So, while back in the day we had a choice between “that new iPad or the one that came out last year”, now we have quite the choice. You’re out to purchase a new Apple tablet and feel a bit confused? No fear — here’s our comprehensive buying guide on Apple iPads for 2020, which will help you find the best slate for you or that special person you are buying it for.
The best options
Balance between power, price,
accessories, and portability
iPad Air 4th generation
The iPad Air 4th gen is powered by a brand-new Apple A14 chip, built on a 5 nm process. We have not seen this piece of hardware in anything else as of yet, but Apple sure hyped it up. In any case, since it’s a brand new generation of Apple silicon, you can rest assured that the iPad Air 4th gen is future-proof. Let’s say for 5 years, at least.
The iPad Air 4 starts at $600 for the 64 GB variant. That’s plenty of storage for your moderate iPad user and you can use the money you saved towards a nice keyboard case to have yourself an iPadOS-powered laptop. If you think that 64 GB won’t suit you — don’t look at the next tier iPad Air. The next step up is a 256 GB model, which will cost you $750. Instead, maybe just pay $800 for the next offering…
iPad Pro 11-inch (2020)
In 2018, Apple gave us a new form factor for the iPad Pro line. A bigger display in the same body size, a thinner frame, Face ID, and new magnetic Smart Connectors. The iPad Pro 2020 was upgraded with a speedier processor, a bit more RAM, and a 128 GB base storage tier, which is a must for serious machines nowadays.
There’s no 5G on the new iPad Pro 2020. But here’s more good news — while the base 128 GB variant starts at $800, you can add $100 to that and get a 256 GB version! Unfortunately, if you want to go for the full package of Apple Pencil 2 and Magic Keyboard — those will set you back $120 and $300, respectively. It’s not the cheapest option for sure, but it’s a great package if you want the ultimate iPad experience — portability, speed, long battery life, and productivity.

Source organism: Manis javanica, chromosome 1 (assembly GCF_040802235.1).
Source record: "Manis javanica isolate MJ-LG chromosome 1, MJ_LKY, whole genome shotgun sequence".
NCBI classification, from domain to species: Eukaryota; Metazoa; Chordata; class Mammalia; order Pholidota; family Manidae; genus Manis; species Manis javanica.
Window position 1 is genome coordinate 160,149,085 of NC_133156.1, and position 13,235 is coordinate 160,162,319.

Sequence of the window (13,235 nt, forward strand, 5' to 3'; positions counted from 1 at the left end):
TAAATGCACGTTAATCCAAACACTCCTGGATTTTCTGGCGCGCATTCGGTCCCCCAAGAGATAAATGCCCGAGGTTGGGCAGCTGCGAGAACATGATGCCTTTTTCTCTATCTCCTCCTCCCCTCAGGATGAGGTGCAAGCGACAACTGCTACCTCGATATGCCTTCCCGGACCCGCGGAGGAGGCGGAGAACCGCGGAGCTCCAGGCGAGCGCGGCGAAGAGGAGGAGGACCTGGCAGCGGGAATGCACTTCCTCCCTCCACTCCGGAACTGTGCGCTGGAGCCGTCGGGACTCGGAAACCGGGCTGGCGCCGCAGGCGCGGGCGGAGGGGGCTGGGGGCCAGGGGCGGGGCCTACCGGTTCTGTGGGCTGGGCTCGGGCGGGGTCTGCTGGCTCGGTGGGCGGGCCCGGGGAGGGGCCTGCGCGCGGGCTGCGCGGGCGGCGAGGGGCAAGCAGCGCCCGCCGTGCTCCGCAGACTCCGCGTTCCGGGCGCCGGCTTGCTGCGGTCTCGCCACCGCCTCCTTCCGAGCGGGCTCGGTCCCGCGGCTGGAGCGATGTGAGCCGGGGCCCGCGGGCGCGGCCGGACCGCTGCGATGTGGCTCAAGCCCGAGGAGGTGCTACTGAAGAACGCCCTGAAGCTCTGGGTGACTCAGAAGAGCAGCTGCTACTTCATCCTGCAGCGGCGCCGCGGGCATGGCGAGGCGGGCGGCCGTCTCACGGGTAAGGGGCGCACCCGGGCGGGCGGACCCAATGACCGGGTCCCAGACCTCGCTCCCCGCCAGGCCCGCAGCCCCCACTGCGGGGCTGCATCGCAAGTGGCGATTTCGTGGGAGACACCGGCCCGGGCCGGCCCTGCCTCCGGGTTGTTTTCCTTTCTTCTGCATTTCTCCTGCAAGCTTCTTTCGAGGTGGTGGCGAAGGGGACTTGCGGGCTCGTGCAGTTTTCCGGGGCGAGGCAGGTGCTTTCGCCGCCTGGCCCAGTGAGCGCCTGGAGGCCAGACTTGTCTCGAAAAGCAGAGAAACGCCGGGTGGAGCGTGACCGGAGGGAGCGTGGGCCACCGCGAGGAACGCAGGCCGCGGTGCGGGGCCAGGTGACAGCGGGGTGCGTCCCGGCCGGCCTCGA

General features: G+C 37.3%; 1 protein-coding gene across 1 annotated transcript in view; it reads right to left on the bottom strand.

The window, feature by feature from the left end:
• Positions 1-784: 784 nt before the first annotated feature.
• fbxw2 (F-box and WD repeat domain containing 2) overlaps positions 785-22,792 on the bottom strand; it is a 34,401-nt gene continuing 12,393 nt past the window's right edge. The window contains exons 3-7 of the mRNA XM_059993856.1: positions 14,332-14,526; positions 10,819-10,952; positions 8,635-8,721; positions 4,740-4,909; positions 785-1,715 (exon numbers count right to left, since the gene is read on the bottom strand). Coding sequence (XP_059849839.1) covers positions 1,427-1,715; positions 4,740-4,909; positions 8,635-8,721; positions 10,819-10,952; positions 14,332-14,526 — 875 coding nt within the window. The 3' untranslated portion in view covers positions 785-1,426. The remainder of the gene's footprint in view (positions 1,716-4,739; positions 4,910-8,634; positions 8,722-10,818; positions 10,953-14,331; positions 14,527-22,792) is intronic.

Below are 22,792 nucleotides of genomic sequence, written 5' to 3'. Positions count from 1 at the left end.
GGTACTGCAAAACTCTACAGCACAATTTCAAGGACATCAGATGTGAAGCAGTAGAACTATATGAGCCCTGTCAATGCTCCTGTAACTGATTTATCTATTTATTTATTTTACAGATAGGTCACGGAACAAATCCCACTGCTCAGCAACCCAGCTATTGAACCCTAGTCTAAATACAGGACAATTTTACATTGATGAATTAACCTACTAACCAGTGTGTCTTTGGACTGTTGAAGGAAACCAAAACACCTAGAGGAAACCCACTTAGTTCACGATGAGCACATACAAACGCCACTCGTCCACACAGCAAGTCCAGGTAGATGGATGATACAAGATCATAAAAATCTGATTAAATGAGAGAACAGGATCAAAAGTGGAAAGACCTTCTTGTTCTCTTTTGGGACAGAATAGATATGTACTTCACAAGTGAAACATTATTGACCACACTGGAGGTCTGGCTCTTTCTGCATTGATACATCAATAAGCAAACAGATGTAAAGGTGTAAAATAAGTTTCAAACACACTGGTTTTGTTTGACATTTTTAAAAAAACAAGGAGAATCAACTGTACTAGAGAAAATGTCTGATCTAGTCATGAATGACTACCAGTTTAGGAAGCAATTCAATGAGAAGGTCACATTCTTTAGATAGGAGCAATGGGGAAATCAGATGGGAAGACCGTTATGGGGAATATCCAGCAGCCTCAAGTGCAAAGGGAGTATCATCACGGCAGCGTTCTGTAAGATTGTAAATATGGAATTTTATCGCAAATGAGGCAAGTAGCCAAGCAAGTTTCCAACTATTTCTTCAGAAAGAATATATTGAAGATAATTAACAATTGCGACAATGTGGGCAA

The 2018 iPad Pro had some durability issues. Wait until early adopters get the first batch of iPad Pro 2020 tablets and see if the issue persists. If all is well, try and go for the $800, 256 GB model as the extra space will give you a lot of breathing room in the following years.
Don’t go for a 2018 iPad Pro as these honestly haven’t been discounted deep enough. Unless you find a refurbished or second-hand model, in which case it might be worth it. Still, try to get something that’s not 64 GB, since that storage won’t let you do a lot of “serious” stuff on your iPad.
iPad Air (2019)
Specs | Review
Last year, Apple revived a beloved classic — the iPad Air! Why is it a big deal, you ask? The Air line introduced super-thin and super-light iPads with the Air 2 being unbeatable in both of these categories for years to come. In fact, the Air 2 is still lighter than any iPad Apple has on sale (minus the mini 5, of course), but more on that later.
The 2019 redux of the iPad Air is the perfect middle-of-the-road solution. It’s not as modern-looking as the new iPad but it gets the job done just fine. It supports both the Apple Pencil (gen 1) and the Smart Keyboard but stays cheaper by cutting some corners. It has the old form factor, so you get Touch ID and a home button instead of Face ID. It also lacks real stereo — the two speakers are situated on one side of the device — which is not fantastic, but hey… we’ll take it. The Air also sticks to the Lightning connector, which can be both a pro and a con. If you’ve been doing actual work on your iPad and spent money on accessories that work with the Lightning connector, you will probably feel more inclined to buy a 2019 iPad Air or a previous generation iPad Pro instead of the new USB Type-C iPad Pro 2018 and iPad Pro 2020.